ANNA AND JOHANNA, by Geraldine Elschner and Florence Koenig, Prestel Junior, April 10, 2018, Hardcover, $14.95 (ages 4-8)

Although one is the daughter of a wealthy Dutch family and the other a household servant, Anna and Johanna become friends. Born on the same day, they celebrate their joint birthdays by making gifts for each other. But then a letter arrives that changes their lives forever. Told against the backdrop of the 17th-century Dutch city of Delft and its thriving commercial and artistic culture, this story of an unlikely friendship echoes the themes of Vermeer’s depiction of domestic life. —Synopsis provided by Prestel Junior

Anna and Johanna is a great way to introduce children to art. The book includes copies of Vermeer’s The Milkmaid and The Lacemaker and a section on the painter. It’s fun to imagine two of Vermeer’s subjects as friends, and their friendship plays out well in both text and illustrations. Koenig’s paintings are impressionist in style, but employ the lovely light Vermeer is known for.

INTERRUPTING CHICKEN AND THE ELEPHANT OF SURPRISE, by David Ezra Stein, Candlewick, Sept. 11, 2018, Hardcover, $16.99 (ages 4-8)

It’s homework time for the little red chicken, who has just learned about something every good story should have: an elephant of surprise. Or could it be an element of surprise (as her amused papa explains)? As they dive in to story after story, looking for the part that makes a reader say “Whoa! I didn’t know that was going to happen,” Papa is sure he can convince Chicken he’s right. After all, there are definitely no elephants in “The Ugly Duckling,” “Rapunzel,” or “The Little Mermaid” — or are there? Elephant or element, something unexpected awaits Papa in every story, but a surprise may be in store for the little red chicken as well. — Synopsis provided by Candlewick

I’ve never read Interrupting Chicken the Caledecott Honor Book that precedes Interrupting Chicken and the Elephant of Surprise, but now I want to. I love Chicken’s personality. She’s a breath of fresh air that little ones love! David Ezra Stein’s illustrations are bright and perfectly paired with this fun book.

THE STORY ORCHESTRA: THE SLEEPING BEAUTY, by Katy Flint and Jessica Courtney Tickle, Lincoln Children’s Books, Oct. 23, 2018, Hardcover, $24.99 (ages 4-7)

Set to the sound of  Tchaikovsky’s original music, this favorite ballet story features a musical note to press on each spread. Join the King and Queen as they throw a party for their new baby, Princess Aurora. But when a terrible guest arrives and places a curse on princess, the kingdom must find the one special person who can defeat it… —Synopsis provided by Lincoln Children’s Books

We own a number of books in The Story Orchestra series, so when my daughter saw this one, she immediately sat down with it. It’s a beautiful book, and the musical selections are long enough to last through reading at least one paragraph out loud. As with the other books, the “buttons” aren’t very sensitive to touch. We have noticed they become easier to push with use. Overall, this is a great addition to the series.

THE SOUND OF MAGIC: CINDERELLA, by Sanna Mander, Lincoln Children’s Books, Oct. 23, 2018, Hardcover, $24.99 (ages 4-6)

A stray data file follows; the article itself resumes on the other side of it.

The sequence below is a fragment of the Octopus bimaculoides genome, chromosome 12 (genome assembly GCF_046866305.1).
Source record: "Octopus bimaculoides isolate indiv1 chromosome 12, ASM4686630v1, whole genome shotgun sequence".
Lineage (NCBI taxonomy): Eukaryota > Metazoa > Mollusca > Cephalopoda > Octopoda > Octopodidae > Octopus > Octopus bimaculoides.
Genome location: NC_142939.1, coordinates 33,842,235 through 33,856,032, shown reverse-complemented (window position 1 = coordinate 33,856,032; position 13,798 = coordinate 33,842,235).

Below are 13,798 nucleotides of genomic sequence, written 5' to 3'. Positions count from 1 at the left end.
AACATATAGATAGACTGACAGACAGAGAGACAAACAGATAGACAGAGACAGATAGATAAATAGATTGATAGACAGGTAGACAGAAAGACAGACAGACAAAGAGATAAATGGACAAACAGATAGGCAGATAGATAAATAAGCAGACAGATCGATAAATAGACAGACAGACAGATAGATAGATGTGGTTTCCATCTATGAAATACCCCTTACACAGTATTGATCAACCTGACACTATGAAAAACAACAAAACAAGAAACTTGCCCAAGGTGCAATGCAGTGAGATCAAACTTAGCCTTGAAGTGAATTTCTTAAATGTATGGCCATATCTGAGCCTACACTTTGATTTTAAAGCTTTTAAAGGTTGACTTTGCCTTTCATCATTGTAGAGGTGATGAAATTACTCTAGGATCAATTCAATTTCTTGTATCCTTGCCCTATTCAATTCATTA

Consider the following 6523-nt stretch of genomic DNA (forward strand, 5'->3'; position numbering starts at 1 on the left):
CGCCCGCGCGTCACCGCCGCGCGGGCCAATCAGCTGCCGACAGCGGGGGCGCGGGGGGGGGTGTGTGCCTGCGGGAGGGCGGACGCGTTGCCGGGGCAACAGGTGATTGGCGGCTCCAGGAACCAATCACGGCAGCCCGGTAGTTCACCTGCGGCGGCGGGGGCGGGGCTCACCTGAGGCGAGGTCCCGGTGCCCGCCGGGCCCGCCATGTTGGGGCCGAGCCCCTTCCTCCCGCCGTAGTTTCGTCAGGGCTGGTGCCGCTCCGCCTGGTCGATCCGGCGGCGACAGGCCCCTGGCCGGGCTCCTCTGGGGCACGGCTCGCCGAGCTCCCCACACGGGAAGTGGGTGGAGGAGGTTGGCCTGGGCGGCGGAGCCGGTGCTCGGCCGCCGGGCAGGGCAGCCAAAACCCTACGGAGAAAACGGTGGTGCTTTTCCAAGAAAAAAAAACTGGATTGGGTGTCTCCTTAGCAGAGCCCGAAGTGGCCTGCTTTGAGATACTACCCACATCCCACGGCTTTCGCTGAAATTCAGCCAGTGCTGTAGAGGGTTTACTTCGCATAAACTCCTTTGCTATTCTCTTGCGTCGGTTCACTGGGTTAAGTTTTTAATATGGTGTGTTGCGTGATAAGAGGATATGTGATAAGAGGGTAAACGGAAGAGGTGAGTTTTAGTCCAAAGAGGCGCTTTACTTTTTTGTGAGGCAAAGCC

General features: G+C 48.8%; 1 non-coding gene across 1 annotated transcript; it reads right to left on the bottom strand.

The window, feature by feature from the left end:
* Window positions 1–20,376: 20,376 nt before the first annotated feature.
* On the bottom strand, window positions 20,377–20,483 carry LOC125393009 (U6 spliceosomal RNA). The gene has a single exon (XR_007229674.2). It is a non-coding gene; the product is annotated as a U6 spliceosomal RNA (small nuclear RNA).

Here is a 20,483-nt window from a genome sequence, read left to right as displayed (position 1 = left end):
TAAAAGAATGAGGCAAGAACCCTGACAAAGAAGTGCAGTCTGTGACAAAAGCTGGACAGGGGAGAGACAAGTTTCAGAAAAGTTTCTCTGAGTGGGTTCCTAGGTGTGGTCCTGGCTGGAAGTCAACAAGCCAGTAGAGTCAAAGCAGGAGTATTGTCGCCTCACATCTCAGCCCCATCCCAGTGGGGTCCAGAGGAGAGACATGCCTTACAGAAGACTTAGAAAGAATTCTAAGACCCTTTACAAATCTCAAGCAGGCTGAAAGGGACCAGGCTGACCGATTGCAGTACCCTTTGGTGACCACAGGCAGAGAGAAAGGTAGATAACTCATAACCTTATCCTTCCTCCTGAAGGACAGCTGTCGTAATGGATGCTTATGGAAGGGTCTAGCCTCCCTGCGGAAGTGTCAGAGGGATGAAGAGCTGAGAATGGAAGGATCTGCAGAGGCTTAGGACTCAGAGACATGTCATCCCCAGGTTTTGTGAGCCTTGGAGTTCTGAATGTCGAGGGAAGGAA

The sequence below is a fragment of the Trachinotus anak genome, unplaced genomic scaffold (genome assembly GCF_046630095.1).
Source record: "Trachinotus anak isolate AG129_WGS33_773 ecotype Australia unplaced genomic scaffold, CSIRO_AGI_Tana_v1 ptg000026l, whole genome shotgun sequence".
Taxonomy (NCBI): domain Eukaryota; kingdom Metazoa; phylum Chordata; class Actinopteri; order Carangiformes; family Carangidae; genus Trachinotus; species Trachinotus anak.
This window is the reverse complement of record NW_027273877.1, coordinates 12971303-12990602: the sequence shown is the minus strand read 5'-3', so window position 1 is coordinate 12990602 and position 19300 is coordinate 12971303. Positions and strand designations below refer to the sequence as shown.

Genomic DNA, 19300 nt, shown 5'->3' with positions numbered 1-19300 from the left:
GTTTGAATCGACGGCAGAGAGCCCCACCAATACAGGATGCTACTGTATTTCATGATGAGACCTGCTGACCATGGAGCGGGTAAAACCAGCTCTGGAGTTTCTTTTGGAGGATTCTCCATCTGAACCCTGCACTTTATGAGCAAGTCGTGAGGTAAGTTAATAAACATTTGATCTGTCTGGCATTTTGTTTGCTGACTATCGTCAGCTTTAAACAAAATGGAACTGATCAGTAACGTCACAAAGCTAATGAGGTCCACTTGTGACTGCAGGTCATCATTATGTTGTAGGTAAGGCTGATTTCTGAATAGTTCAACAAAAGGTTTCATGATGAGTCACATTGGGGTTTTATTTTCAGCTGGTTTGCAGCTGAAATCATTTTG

Experience the magic of Cinderella like never before with this gorgeous interactive sound book, which comes complete with your very own sparkling gold-foil magic wand! Become the Fairy Godmother’s assistant by tapping the wand on the musical notes as you read the story. Then listen and see the magic happen as you turn the page. — Synopsis provided by Lincoln Children’s Books

The publisher’s suggested age for this book is 5, but my 4-year-old loves it. And while I wish there were a broader range of and more musical instances throughout, that doesn’t seem to bother my daughter. This is a fun, stylized version of Cinderella that little girls are sure to love.

THE BOY AND THE GIANT, by David Litchfield, Harry N. Abrams, Nov. 6, 2018, Hardcover, $16.99 (ages 4-8)

There is a Secret Giant in Gableview who has hands the size of tabletops, legs as long as drainpipes, and feet as big as rowing boats. But little Billy thinks the Giant is just a tall tale that his grandad likes to tell. According to Grandad, the Giant keeps the bears away when they go camping and rescues Billy’s favorite kite when it gets tangled up in the tallest tree. Grandad swears the Giant is real, but Billy’s not buying it. Why has he never seen the giant before? Why does the Giant stay hidden? Grandad knows why: People are afraid of things that look different. When Billy suddenly finds himself face-to-face with the Giant, he runs away in fear—and hurts the Giant’s feelings. But now he’s got an opportunity to make it up to him, and, just maybe, to be friends with the nicest guy in town. — Synopsis provided by Abrams

The Boy and the Giant is one of my favorite picture books this year. The story is clever, the prose perfect and illustrations exquisite. This is a story of acceptance and looking beyond initial impressions. If you can only buy one picture book this season, I’d highly suggest this one.

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ROOF OCTOPUS, by Lucy Branam and Rogério Coelho, Sleeping Bear Press, March 1, 2018, Hardcover, $16.99 (ages 5-8)